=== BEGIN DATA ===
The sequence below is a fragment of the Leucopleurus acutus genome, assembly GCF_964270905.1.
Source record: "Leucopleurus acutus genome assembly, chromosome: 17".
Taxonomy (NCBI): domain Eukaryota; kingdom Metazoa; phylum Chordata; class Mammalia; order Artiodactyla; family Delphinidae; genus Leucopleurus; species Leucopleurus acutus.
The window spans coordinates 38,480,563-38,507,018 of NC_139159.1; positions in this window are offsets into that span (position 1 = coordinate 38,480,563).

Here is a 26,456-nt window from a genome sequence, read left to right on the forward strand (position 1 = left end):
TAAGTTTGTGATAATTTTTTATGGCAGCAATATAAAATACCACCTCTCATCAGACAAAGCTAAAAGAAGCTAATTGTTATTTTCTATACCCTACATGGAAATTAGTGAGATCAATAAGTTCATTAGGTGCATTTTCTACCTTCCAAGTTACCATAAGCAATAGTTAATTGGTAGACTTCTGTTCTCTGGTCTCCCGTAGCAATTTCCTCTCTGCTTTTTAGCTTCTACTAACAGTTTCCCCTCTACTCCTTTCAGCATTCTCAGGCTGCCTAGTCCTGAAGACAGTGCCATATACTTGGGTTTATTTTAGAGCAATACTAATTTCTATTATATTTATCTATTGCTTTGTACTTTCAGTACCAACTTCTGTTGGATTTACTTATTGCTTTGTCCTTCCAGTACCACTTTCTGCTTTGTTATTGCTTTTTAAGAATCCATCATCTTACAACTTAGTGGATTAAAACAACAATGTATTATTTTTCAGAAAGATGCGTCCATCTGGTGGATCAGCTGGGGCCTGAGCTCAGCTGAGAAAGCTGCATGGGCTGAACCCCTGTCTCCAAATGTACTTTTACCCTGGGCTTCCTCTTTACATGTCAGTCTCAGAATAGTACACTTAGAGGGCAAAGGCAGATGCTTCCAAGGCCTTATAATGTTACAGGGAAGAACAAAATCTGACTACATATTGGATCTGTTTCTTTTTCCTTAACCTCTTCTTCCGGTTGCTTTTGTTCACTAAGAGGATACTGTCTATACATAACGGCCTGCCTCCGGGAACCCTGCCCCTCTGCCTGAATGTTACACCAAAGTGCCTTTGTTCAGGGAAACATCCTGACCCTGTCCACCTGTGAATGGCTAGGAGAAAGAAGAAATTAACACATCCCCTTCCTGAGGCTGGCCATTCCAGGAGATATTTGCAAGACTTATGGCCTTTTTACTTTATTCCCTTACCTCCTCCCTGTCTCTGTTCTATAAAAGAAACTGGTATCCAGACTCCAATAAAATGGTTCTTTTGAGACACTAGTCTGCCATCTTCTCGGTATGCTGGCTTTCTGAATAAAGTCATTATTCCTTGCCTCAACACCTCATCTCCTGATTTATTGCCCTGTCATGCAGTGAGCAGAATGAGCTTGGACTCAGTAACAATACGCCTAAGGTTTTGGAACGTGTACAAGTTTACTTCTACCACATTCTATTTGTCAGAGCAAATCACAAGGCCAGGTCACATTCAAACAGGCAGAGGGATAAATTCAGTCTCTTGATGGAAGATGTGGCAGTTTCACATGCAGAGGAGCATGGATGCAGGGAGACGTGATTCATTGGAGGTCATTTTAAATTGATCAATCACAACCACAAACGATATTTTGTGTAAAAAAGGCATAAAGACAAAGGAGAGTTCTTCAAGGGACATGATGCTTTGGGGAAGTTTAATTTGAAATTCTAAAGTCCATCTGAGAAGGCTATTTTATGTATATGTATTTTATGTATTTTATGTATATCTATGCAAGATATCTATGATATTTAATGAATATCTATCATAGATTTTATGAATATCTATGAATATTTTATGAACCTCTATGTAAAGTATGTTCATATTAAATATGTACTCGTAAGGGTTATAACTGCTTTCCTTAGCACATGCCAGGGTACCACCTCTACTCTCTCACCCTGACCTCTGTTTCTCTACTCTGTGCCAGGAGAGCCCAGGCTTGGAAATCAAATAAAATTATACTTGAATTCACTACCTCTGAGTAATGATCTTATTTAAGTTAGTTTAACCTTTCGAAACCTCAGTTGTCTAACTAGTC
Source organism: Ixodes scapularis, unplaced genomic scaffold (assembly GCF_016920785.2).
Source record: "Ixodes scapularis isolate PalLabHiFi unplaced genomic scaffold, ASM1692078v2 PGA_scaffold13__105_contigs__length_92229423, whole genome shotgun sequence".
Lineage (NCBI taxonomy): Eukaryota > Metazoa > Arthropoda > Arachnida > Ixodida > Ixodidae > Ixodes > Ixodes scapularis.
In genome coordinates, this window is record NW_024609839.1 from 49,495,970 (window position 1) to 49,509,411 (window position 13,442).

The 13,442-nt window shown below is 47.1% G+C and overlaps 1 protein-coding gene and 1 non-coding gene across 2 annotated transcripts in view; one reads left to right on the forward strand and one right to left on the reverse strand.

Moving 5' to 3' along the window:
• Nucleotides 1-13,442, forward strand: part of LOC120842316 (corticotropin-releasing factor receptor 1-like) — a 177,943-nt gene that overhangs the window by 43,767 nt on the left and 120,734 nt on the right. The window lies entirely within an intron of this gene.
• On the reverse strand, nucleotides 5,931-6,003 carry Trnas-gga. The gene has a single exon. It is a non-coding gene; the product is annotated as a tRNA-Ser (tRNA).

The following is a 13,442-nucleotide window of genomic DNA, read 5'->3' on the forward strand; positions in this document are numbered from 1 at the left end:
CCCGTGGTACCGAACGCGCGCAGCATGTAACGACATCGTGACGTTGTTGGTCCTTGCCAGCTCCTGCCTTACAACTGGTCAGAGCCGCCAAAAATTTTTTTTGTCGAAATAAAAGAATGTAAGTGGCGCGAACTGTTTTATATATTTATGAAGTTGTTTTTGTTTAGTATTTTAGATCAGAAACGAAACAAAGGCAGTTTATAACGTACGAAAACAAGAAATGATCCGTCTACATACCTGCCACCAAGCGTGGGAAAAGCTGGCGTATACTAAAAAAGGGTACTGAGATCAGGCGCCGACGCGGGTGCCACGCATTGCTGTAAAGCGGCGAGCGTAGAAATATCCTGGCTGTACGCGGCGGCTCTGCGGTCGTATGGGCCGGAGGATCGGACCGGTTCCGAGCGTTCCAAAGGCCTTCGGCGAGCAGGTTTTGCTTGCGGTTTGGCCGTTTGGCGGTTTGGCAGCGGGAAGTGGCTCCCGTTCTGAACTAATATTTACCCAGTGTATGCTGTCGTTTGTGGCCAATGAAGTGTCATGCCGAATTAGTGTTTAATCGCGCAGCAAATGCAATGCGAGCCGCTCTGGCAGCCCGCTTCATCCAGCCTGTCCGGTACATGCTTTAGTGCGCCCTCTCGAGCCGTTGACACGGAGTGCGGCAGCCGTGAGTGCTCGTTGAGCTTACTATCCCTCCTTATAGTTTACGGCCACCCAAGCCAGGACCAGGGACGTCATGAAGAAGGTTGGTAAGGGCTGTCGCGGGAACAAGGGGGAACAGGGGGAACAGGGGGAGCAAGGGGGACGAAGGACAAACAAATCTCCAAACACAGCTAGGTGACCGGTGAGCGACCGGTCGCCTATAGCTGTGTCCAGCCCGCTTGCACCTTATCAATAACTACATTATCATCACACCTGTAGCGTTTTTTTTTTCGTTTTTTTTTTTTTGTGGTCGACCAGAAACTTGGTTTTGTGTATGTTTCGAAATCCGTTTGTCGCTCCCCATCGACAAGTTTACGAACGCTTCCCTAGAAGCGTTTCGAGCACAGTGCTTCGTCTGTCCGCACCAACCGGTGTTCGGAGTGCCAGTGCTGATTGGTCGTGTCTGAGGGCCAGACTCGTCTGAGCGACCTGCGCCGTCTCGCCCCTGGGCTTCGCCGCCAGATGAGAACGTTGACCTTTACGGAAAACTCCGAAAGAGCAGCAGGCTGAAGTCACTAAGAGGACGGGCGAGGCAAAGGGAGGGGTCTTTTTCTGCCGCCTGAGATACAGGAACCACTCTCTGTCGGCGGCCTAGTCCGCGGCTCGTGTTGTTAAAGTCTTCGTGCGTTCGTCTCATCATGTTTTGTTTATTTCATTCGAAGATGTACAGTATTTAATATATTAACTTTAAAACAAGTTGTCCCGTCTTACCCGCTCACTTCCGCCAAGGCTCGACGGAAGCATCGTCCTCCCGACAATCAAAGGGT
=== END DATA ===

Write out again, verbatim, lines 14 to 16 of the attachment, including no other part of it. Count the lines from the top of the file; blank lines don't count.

• On the reverse strand, nucleotides 5,931-6,003 carry Trnas-gga. The gene has a single exon. It is a non-coding gene; the product is annotated as a tRNA-Ser (tRNA).

The following is a 13,442-nucleotide window of genomic DNA, read 5'->3' on the forward strand; positions in this document are numbered from 1 at the left end:
CCCGTGGTACCGAACGCGCGCAGCATGTAACGACATCGTGACGTTGTTGGTCCTTGCCAGCTCCTGCCTTACAACTGGTCAGAGCCGCCAAAAATTTTTTTTGTCGAAATAAAAGAATGTAAGTGGCGCGAACTGTTTTATATATTTATGAAGTTGTTTTTGTTTAGTATTTTAGATCAGAAACGAAACAAAGGCAGTTTATAACGTACGAAAACAAGAAATGATCCGTCTACATACCTGCCACCAAGCGTGGGAAAAGCTGGCGTATACTAAAAAAGGGTACTGAGATCAGGCGCCGACGCGGGTGCCACGCATTGCTGTAAAGCGGCGAGCGTAGAAATATCCTGGCTGTACGCGGCGGCTCTGCGGTCGTATGGGCCGGAGGATCGGACCGGTTCCGAGCGTTCCAAAGGCCTTCGGCGAGCAGGTTTTGCTTGCGGTTTGGCCGTTTGGCGGTTTGGCAGCGGGAAGTGGCTCCCGTTCTGAACTAATATTTACCCAGTGTATGCTGTCGTTTGTGGCCAATGAAGTGTCATGCCGAATTAGTGTTTAATCGCGCAGCAAATGCAATGCGAGCCGCTCTGGCAGCCCGCTTCATCCAGCCTGTCCGGTACATGCTTTAGTGCGCCCTCTCGAGCCGTTGACACGGAGTGCGGCAGCCGTGAGTGCTCGTTGAGCTTACTATCCCTCCTTATAGTTTACGGCCACCCAAGCCAGGACCAGGGACGTCATGAAGAAGGTTGGTAAGGGCTGTCGCGGGAACAAGGGGGAACAGGGGGAACAGGGGGAGCAAGGGGGACGAAGGACAAACAAATCTCCAAACACAGCTAGGTGACCGGTGAGCGACCGGTCGCCTATAGCTGTGTCCAGCCCGCTTGCACCTTATCAATAACTACATTATCATCACACCTGTAGCGTTTTTTTTTTCGTTTTTTTTTTTTTGTGGTCGACCAGAAACTTGGTTTTGTGTATGTTTCGAAATCCGTTTGTCGCTCCCCATCGACAAGTTTACGAACGCTTCCCTAGAAGCGTTTCGAGCACAGTGCTTCGTCTGTCCGCACCAACCGGTGTTCGGAGTGCCAGTGCTGATTGGTCGTGTCTGAGGGCCAGACTCGTCTGAGCGACCTGCGCCGTCTCGCCCCTGGGCTTCGCCGCCAGATGAGAACGTTGACCTTTACGGAAAACTCCGAAAGAGCAGCAGGCTGAAGTCACTAAGAGGACGGGCGAGGCAAAGGGAGGGGTCTTTTTCTGCCGCCTGAGATACAGGAACCACTCTCTGTCGGCGGCCTAGTCCGCGGCTCGTGTTGTTAAAGTCTTCGTGCGTTCGTCTCATCATGTTTTGTTTATTTCATTCGAAGATGTACAGTATTTAATATATTAACTTTAAAACAAGTTGTCCCGTCTTACCCGCTCACTTCCGCCAAGGCTCGACGGAAGCATCGTCCTCCCGACAATCAAAGGGT